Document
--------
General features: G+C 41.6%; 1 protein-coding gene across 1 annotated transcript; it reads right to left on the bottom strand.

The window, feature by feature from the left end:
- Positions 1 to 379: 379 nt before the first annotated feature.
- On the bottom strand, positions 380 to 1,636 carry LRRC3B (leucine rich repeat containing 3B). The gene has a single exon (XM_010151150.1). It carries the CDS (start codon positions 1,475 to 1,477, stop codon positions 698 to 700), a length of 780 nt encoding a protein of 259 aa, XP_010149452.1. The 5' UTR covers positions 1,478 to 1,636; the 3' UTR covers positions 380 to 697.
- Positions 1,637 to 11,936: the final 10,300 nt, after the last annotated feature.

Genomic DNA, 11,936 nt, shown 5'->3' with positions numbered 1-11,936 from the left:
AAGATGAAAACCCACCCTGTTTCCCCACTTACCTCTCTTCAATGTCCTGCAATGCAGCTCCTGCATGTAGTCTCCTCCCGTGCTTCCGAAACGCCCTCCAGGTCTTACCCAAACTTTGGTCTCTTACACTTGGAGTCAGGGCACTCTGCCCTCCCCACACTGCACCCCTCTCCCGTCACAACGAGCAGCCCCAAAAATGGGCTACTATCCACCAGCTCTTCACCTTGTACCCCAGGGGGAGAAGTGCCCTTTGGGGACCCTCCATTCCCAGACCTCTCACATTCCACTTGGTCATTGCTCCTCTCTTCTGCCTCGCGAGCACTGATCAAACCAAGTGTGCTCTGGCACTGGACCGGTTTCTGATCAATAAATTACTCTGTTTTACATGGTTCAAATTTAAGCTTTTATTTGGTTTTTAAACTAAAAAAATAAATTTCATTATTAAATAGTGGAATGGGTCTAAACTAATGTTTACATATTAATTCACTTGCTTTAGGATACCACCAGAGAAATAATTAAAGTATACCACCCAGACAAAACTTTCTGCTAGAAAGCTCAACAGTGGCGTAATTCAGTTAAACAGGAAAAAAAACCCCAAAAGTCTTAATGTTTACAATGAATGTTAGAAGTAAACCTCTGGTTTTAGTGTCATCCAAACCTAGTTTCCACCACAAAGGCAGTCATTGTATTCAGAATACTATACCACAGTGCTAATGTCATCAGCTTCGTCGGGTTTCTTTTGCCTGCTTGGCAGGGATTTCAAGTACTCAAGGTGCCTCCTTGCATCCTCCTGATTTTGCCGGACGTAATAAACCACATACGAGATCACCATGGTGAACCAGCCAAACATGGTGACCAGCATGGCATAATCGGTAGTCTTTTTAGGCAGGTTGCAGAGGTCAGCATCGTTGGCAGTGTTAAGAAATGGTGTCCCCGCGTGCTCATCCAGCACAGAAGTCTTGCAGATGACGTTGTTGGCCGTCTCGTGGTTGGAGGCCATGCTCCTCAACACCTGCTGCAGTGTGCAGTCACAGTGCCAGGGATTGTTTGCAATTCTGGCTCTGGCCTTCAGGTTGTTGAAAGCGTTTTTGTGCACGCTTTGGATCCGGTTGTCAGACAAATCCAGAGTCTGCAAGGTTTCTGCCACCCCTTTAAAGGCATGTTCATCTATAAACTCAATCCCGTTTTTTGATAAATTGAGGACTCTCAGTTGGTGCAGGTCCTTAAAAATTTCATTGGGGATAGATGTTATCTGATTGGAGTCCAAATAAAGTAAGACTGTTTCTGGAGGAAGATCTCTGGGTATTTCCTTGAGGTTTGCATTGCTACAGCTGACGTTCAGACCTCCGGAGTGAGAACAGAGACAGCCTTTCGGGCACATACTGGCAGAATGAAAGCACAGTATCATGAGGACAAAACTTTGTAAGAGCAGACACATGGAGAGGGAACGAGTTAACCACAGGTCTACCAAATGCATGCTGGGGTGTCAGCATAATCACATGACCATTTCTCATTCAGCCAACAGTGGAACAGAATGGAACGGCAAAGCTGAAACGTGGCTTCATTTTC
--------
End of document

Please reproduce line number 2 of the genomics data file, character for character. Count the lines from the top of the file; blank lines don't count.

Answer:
The window, feature by feature from the left end: